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a suite for elegantly running a minecraft server under systemd.

It currently consists of:

  1. a systemd service file for craftbukkit
  2. a java craftbukkit plugin implementing the mccmd protocol
  3. a c client for the mccmd protocol

All components are under the MIT License.

systemd unit

minecraft.service is a template systemd unit for craftbukkit. While it is a complete and working service file, you should modify it to your own requirements. Keep in mind, though, that running the minecraft server as its own user and group in its own directory is probably a good idea.

Like all custom units, minecraft.service should live in /etc/systemd/system/.

bukkit plugin

You can build the plugin with the bundled Makefile, but a (possibly outdated) prebuilt version is available here if you're feeling lazy.

$ git clone git:// mccmd
$ make Mccmd.jar

The yaml config file is pretty simple. If a config file doesn't already exist, the defaults are copied over when the plugin is enabled. By default, each command is sent from a CommandSender that claims to be an op, but you can turn this off and/or manually set permissions if you want.


The client is a very simple C program that reads lines from stdin and sends them to a mccmd server. If both stdin and stdout are ttys, it provides a cute little interactive prompt with readline support. By default in an interactive session, minecraft chat formatting (colors and styles) are converted to ANSI escape sequences. For a list of the conversions, look at the code.

$ git clone git:// mccmd
$ make mccmd
$ ./mccmd -h
usage: mccmd [-r|-i|-c|-h] [host [port]]

send commands to a minecraft server.
(default host is localhost, default port is 5454)

-r  remove minecraft chat formatting
    (the default when not in a tty)
-i  leave minecraft chat formatting intact
-c  convert minecraft chat formatting into ansi
    escape sequences (the default in a tty)
-h  show this message

The client requires a compiler that supports C89 and a system with POSIX and readline. If you're on Arch, just download the PKGBUILD into a fresh directory and run makepkg.


The mccmd protocol has no authentication or encryption. It's designed to be used locally, although both the client and server support only TCP sockets. (Unix Domain Sockets would be a great solution, but Java is more or less castrated in terms of platform-specific features and there aren't really any non-dead Java libraries for unix sockets available).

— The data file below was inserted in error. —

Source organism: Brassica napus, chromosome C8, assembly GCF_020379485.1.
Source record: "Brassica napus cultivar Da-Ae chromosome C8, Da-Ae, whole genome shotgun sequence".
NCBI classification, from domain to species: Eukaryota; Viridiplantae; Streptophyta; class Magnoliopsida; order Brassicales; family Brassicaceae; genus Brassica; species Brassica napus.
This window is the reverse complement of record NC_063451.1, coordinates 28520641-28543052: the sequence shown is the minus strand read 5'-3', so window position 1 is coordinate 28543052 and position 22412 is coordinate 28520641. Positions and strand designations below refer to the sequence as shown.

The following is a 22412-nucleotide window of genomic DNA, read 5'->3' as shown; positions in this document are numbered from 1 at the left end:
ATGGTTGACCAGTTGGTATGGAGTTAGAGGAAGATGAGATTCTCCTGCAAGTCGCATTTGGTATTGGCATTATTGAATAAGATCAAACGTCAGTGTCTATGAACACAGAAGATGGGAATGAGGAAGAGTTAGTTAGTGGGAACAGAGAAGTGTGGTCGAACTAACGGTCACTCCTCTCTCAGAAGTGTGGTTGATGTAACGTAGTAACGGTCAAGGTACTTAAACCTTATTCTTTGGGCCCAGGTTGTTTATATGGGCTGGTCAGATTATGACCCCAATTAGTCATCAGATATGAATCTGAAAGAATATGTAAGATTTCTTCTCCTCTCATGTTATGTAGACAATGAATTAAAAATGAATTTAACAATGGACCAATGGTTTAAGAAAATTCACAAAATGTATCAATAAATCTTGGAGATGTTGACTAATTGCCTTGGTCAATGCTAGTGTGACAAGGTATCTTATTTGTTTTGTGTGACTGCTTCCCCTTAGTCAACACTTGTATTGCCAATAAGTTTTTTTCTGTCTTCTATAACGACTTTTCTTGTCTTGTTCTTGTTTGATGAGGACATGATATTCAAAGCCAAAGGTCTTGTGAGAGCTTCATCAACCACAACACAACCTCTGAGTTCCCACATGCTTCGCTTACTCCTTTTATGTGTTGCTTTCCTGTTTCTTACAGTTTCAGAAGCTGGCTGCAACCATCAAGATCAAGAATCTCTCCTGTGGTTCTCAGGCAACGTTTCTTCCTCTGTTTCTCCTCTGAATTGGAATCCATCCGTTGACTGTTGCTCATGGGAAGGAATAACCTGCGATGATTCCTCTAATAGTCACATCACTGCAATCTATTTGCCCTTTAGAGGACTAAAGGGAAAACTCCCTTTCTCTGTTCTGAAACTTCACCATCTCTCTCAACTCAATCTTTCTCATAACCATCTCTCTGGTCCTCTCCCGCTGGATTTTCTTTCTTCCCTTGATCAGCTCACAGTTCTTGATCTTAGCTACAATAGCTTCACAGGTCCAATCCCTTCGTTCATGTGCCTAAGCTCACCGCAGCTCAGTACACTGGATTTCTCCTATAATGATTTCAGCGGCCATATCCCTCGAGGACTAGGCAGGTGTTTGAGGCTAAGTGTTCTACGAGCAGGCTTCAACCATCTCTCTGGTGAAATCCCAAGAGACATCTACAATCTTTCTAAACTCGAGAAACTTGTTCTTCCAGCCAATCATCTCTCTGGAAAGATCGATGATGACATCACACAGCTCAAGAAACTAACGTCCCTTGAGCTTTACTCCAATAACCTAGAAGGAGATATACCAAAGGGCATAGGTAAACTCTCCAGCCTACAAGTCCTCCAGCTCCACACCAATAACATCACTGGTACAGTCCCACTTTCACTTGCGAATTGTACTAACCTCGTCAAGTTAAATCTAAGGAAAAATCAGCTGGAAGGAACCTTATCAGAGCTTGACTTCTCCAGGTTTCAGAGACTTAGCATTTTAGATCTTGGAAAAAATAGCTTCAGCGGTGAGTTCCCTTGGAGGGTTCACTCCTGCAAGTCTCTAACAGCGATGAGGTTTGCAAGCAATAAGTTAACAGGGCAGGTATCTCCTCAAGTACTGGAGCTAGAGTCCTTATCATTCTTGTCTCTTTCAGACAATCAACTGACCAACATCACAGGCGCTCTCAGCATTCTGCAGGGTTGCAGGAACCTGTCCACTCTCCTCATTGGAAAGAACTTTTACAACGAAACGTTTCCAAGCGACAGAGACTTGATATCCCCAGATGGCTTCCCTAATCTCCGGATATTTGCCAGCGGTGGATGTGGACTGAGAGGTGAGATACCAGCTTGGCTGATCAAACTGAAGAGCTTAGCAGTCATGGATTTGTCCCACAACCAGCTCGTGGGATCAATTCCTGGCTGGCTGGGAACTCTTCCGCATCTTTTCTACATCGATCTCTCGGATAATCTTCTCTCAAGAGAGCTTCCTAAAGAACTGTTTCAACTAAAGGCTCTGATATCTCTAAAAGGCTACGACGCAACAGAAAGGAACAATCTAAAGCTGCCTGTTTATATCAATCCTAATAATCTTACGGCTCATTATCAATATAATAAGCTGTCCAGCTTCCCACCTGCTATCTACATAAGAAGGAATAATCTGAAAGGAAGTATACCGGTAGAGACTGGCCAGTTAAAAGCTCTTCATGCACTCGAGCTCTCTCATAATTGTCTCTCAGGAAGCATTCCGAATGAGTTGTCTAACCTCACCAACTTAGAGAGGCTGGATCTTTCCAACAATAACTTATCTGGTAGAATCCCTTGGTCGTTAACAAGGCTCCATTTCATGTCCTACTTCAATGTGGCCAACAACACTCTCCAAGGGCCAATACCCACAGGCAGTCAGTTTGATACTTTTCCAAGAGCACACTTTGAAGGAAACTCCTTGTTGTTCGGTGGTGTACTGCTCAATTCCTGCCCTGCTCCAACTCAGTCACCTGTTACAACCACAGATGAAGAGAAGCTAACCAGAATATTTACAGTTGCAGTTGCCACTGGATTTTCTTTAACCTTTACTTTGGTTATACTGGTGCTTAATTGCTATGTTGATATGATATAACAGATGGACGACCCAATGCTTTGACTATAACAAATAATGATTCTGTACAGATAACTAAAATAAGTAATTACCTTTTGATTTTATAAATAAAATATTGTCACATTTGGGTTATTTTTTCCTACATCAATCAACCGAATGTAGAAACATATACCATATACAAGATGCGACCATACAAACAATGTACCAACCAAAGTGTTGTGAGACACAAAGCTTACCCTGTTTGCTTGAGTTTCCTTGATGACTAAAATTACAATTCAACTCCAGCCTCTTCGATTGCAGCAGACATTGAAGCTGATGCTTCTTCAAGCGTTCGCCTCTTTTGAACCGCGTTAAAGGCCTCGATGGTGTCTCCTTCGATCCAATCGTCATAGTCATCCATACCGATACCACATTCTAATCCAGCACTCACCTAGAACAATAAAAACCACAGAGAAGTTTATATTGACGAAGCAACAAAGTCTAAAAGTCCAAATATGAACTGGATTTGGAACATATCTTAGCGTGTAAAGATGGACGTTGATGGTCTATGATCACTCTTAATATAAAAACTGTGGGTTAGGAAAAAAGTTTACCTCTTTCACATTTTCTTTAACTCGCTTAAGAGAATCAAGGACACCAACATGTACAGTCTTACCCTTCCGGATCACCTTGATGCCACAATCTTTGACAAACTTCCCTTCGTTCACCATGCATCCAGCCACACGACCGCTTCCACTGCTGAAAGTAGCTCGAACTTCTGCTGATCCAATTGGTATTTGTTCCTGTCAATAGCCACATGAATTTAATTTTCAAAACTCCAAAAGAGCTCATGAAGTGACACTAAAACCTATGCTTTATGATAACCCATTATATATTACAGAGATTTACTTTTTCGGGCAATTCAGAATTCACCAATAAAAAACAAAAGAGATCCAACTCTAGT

The default TCP port for mccmd is 5454. The protocol, on a high level, goes something like this:

  1. client sends a command terminated by a newline
  2. server responds with a two-part message
    1. the header, which contains, in text form, the number of bytes in the body. terminated by a newline
    2. the body, containing the server's response to the issued command. Minecraft chat control sequences must be filtered or converted by the client

All messages are encoded in UTF-8. This is a good idea anyway, but it's necessary because many responses contain §, which signifies the start of a minecraft chat control sequence.

For example, sending help\n produces:

§e--------- §fHelp: Index (1/6) §e---------------------
§7Use /help [n] to get page n of help.
§6Aliases: §fLists command aliases
§6Bukkit: §fAll commands for Bukkit
§6dynmap: §fAll commands for dynmap
§6Motd: §fAll commands for Motd
§6/ban: §fPrevents the specified player from using this server
§6/ban-ip: §fPrevents the specified IP address from using this server
§6/banlist: §fView all players banned from this server
§6/clear: §fClears the player's inventory. Can specify item and data filters too.

Notice that 524 is in text form and measures the number of bytes left after the newline that terminates the header. Also notice that minecraft chat control sequences are intact. (The bundled client converts them to ANSI escape sequences by default in interactive sessions)